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The Need for Standards
ISO-TC-249: You may look at these letters and numbers and wonder what they are and what they might mean. They turn into: International Standards Organization- Technical Committee – 249. There is a global organization called The International Organization for Standardization.
Holistic Skin Care and Modern Technology
Anti-aging is a concept that we hear in reference to skin rejuvenation and growing older on a daily basis. Aging begins as soon as we are born; therefore "pro-aging" is embracing all stages of life gracefully, with vitality, wisdom, joy, and gratitude as the goal.
Living Well: Lessons From Our Oldest Old
Aging is a significant public health problem, important to chiropractors in practice and important to DCs who teach students training to become chiropractors.
Sleepless nights, anxiety, mood swings, euphoric energy bursts, obsessive thinking, and a strange feeling in his chest. That is what Matt was experiencing when he first entered my practice. Rather than being concerned, he was loving every minute of it.
Finger (Pad) Pointing: Repetitive-Use Injury Waiting to Happen
"My wrist and hand hurt. I spend all day working on computers and then I come home and spend more time on a computer, usually playing video games."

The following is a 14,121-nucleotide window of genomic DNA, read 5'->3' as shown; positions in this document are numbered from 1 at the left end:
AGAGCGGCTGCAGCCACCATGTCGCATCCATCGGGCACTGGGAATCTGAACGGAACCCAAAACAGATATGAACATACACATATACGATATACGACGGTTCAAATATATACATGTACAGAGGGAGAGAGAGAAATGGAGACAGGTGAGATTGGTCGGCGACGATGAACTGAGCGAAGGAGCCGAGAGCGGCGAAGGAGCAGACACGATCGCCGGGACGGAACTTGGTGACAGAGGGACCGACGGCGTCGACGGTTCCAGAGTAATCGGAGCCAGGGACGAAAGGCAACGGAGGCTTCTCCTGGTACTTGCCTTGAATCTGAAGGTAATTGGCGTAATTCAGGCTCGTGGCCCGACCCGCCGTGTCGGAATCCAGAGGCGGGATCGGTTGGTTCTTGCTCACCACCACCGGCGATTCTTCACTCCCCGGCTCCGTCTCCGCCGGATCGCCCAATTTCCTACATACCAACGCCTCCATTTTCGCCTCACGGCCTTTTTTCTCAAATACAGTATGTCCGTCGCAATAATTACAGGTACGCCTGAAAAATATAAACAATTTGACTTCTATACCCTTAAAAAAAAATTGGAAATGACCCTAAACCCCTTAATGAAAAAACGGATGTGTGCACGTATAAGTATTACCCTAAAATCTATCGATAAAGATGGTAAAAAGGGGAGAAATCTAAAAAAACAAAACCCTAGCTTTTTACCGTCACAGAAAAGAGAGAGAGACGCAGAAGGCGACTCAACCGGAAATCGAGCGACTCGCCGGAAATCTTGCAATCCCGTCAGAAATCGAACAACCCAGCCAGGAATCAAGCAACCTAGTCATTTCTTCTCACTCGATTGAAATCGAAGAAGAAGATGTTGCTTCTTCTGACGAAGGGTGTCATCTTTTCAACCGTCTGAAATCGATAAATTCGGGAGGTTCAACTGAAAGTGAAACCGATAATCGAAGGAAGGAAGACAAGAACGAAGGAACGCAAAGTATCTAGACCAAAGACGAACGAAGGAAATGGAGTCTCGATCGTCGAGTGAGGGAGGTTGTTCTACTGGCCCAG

In This Current Age of Anxiety
Anxiety, also referred to angst or hysteria, goes by many names. One, popularized by the sagacious Zhang Zhong Jing, who many practitioners of Chinese Medicine may be familiar with, is known as Restless Zang/Fu disorder.
Understanding Levels of Evidence
The concept of levels of evidence is a cornerstone of research literacy and a great starting point for understanding basic principles of how research works.
Low Fat vs. Low Carb & the Power of Protein
A science-based website recently posted a nice summary of 23 randomized, controlled trials from peer-reviewed journals pitting low-carb diets against low-fat diets.
Distal Style Treatment of Neurogenic Pain
Treat locally or distally? This question has frequented my thoughts for the treatment of pain throughout my acupuncture career. Each style has strengths and weaknesses, thus the versatile practitioner would do well to forgo dogmatic adherence to any one style in deference to the needs of the individual patient.
Streamline Your Front Desk
Your front office can be your greatest source of efficiency or it can be a constant bottleneck. Increasing the productivity of this area, while not sacrificing the quality of patient interaction, can be a little tricky. However, with some focused effort and intention, your front desk can keep your practice running smoothly.
Hip Flexor Contractures & LBP in Above-the-Knee Amputations
Patients with above-the-knee amputations (AK or AKA) are particularly prone to developing hip flexor contractures. Not to be confused with muscle tightness, contractures are a permanent shortening of tissues which cause deformity or distortion.
Constructing Our Reality, Part 2
My last article discussed perception and its relationship to the primary channels. Before we get to the channels most commonly used to treat sensory disturbances, the small intestine and triple heater, we should first talk about the bladder channel.